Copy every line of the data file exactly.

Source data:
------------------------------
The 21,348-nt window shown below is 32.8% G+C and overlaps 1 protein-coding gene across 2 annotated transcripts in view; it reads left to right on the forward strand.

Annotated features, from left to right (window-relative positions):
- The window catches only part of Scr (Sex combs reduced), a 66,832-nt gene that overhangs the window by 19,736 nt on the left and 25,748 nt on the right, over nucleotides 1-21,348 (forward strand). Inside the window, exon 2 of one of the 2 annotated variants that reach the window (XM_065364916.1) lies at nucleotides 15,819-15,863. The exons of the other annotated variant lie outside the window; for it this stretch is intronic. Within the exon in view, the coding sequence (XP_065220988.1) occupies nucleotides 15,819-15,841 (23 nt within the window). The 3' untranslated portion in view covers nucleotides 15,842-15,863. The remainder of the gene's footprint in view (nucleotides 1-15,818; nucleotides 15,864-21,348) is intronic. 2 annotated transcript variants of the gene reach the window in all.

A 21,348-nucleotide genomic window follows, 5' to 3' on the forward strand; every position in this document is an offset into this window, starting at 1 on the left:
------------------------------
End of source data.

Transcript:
The 21,348-nt window shown below is 32.8% G+C and overlaps 1 protein-coding gene across 2 annotated transcripts in view; it reads left to right on the forward strand.

Annotated features, from left to right (window-relative positions):
- The window catches only part of Scr (Sex combs reduced), a 66,832-nt gene that overhangs the window by 19,736 nt on the left and 25,748 nt on the right, over nucleotides 1-21,348 (forward strand). Inside the window, exon 2 of one of the 2 annotated variants that reach the window (XM_065364916.1) lies at nucleotides 15,819-15,863. The exons of the other annotated variant lie outside the window; for it this stretch is intronic. Within the exon in view, the coding sequence (XP_065220988.1) occupies nucleotides 15,819-15,841 (23 nt within the window). The 3' untranslated portion in view covers nucleotides 15,842-15,863. The remainder of the gene's footprint in view (nucleotides 1-15,818; nucleotides 15,864-21,348) is intronic. 2 annotated transcript variants of the gene reach the window in all.

A 21,348-nucleotide genomic window follows, 5' to 3' on the forward strand; every position in this document is an offset into this window, starting at 1 on the left: